It’s looking increasingly likely that EMI will be split up as part of its current sale, or so says Reuters which has spoken to people involved in Citigroup’s current attempt to offload the music firm.
As much previously reported, Citigroup put EMI up for sale earlier this year, having repossessed it from former owner Terra Firma. Between five and seven bidders are thought to have submitted final offers last week, some to buy the London-based major outright, others to acquire just its record labels or just its music publishing business.
With the number of bidders and offer prices thought to have been negatively impacted by wider economic turmoil, if Citigroup wants to sell now rather than later, and if it wants to make as much money as possible to recover its past losses as backer of Terra Firma’s 2007 EMI purchase – and it seems the bank wants both those things – then selling the music company in bits would make sense.
Also, if any of the buyers are existing music majors, them buying one half of EMI is less likely to cause lengthy regulatory issues than if Sony, Universal or Warner were to try and acquire the company outright. While there would almost certainly be some objections raised to Universal buying the EMI labels and Sony buying EMI Publishing, insiders feel both deals could be speeded through with only a few concessions to competition regulators in Europe.
Reuters reckons that Universal buying the EMI labels is now looking pretty likely, backing up a rumour that has been circulating since last weekend, though Warner is thought to have bid for the record company business too. On the publishing side, sources say it’s a battle between Sony and BMG (former partners in a way, of course, though neither Sony/ATV or the all new BMG were actually part of the SonyBMG merger), who, Reuters reckons, have put in very similar bids money-wise.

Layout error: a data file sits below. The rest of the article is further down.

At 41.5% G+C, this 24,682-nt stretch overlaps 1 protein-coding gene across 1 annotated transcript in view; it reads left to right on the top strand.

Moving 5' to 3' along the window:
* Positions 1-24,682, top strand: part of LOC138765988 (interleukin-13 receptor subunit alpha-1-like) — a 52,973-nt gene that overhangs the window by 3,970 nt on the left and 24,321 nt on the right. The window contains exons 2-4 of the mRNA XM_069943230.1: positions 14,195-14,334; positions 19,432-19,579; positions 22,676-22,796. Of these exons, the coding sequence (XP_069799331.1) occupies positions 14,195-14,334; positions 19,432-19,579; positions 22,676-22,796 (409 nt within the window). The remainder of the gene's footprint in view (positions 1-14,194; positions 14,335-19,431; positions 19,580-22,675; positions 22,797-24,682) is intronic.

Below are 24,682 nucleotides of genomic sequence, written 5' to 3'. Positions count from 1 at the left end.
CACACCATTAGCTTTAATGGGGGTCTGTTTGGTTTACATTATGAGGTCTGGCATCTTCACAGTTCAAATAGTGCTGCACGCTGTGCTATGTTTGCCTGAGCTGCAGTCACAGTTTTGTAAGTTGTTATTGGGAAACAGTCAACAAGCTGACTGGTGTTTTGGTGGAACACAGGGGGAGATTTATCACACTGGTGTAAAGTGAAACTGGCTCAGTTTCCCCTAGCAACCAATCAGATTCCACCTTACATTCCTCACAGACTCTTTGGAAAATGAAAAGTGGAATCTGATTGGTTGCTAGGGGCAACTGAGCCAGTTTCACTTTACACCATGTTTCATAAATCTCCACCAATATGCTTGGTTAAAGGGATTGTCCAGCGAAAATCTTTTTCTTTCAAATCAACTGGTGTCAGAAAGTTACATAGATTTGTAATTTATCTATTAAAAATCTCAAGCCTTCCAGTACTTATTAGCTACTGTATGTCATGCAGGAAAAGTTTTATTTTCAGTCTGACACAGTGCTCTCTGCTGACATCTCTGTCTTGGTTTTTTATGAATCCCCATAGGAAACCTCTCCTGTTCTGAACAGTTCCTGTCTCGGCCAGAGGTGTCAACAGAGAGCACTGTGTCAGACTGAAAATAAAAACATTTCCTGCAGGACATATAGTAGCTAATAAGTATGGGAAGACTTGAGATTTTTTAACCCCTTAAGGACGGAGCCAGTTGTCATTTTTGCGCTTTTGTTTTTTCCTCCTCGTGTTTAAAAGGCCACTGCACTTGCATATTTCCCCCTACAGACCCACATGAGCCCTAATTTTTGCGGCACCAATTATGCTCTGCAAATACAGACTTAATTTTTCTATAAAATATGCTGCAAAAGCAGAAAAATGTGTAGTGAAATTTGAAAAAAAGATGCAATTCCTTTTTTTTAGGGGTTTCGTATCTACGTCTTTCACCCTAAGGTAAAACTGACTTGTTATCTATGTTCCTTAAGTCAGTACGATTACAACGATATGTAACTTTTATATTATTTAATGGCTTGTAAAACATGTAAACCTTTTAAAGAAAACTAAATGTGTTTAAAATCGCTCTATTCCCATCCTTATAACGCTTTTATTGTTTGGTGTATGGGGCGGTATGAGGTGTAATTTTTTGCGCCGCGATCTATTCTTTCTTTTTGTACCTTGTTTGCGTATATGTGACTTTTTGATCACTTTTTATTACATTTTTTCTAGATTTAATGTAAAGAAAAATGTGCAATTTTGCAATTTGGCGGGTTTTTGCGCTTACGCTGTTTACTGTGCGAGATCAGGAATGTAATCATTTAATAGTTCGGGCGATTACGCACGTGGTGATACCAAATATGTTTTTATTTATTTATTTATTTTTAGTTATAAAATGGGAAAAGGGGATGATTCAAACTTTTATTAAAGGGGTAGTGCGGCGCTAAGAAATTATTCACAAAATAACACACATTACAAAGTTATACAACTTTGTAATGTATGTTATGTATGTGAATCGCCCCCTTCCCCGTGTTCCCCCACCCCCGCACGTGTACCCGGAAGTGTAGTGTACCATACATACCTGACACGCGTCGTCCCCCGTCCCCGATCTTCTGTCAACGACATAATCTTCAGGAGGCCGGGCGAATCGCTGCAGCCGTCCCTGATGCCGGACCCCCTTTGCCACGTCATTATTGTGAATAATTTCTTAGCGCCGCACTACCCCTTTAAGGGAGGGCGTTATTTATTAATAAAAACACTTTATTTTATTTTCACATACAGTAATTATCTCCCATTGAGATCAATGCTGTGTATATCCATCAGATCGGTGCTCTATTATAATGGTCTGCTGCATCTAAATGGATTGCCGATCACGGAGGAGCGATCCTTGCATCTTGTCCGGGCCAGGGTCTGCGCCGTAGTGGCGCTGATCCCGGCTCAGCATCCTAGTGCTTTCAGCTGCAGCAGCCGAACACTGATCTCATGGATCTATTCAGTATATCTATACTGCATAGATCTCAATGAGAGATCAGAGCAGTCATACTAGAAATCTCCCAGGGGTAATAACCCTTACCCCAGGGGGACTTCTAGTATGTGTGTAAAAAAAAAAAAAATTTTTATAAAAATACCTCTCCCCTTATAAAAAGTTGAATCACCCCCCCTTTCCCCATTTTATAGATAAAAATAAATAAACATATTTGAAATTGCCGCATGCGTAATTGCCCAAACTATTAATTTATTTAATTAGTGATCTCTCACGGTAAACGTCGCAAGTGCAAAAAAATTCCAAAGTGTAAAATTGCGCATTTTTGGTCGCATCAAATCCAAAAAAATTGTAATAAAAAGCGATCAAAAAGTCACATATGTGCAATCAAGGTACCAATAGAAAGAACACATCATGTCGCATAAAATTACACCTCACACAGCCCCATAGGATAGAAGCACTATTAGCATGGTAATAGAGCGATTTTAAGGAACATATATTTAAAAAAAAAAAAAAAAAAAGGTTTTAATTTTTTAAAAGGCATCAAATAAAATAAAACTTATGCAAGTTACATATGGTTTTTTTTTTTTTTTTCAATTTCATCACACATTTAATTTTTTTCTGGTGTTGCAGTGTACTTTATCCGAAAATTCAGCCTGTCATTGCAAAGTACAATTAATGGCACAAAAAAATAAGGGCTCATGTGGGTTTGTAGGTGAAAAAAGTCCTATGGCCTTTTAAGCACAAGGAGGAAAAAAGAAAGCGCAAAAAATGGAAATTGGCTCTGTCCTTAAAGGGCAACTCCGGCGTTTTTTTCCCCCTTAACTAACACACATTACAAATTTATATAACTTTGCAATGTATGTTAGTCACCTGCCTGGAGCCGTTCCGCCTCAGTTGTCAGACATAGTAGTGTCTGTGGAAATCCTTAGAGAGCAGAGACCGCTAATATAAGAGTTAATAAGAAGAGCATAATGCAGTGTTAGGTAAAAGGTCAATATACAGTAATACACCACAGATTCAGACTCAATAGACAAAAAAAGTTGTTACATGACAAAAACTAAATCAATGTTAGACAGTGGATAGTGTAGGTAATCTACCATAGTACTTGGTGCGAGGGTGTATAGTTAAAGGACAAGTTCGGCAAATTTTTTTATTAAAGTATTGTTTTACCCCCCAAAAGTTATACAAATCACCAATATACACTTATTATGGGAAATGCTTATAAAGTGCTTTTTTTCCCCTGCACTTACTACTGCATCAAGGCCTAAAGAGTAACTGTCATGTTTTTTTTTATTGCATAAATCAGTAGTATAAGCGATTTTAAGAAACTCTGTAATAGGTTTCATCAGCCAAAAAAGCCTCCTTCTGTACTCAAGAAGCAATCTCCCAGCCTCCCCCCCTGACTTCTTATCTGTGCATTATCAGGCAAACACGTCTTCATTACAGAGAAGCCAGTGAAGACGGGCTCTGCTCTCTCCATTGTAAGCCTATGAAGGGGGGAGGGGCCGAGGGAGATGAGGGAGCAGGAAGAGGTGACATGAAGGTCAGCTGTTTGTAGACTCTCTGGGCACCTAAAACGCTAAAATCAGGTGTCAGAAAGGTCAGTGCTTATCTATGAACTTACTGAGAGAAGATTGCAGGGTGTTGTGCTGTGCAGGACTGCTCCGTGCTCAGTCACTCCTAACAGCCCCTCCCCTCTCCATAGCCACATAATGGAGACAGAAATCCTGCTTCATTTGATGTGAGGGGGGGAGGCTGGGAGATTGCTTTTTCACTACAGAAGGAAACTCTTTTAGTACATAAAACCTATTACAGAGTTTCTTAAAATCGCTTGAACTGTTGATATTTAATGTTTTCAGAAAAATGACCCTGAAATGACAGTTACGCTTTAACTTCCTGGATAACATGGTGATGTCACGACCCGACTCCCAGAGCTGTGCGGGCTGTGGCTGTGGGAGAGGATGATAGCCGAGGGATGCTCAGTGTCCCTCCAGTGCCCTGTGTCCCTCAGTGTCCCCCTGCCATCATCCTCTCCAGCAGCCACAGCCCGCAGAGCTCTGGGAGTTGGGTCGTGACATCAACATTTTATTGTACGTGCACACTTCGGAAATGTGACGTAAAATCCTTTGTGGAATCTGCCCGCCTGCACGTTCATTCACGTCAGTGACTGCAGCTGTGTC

Of course EMI’s current top man Roger Faxon has been very public about his opinion the company should be kept together as one, to allow the sort of integration between the major’s recordings and publishing businesses that he’s spoken about an awful lot in the last year (though signs of that integration on the ground have been minimal). But bids for the company outright, most likely from the two Rons (one from Ronald Perelman’s MacAndrews & Forbes and another from Ron Burkle’s Yucaipa Companies), don’t seem to be in the running any more.
If EMI is split that will mean more turmoil for a company which, after three years of restructuring, downsizing and executive shifts post Terra Firma’s takeover, has finally settled down in the last twelve months to become, arguably, the most efficient of the big music business players.
As for Faxon, while he is a respected music business veteran, would there be a role for him in a divided EMI? He’d most likely follow the publishing business, that being his background. But it seems unlikely he’d want to rejoin his former EMI Music Publishing colleague Marty Bandier in a less senior role at Sony/ATV, though if a good job was offered at BMG – should it get the EMI publishing catalogues – that might be tempting, even if it was essentially a backwards step.
And what for the EMI name? Daily Mail City correspondent Alex Brummer recently bemoaned the fact that this sale would most likely result in the big British music company falling into (or, technically, given Citigroup is American, staying with) foreign hands. But if the labels go to Universal and the publishing catalogues are consumed by BMG, will the EMI brand – one of the iconic British entertainment brands – still exist? Possibly not.
It’s thought Citigroup will now make an announcement about their intent for EMI towards the end of next week.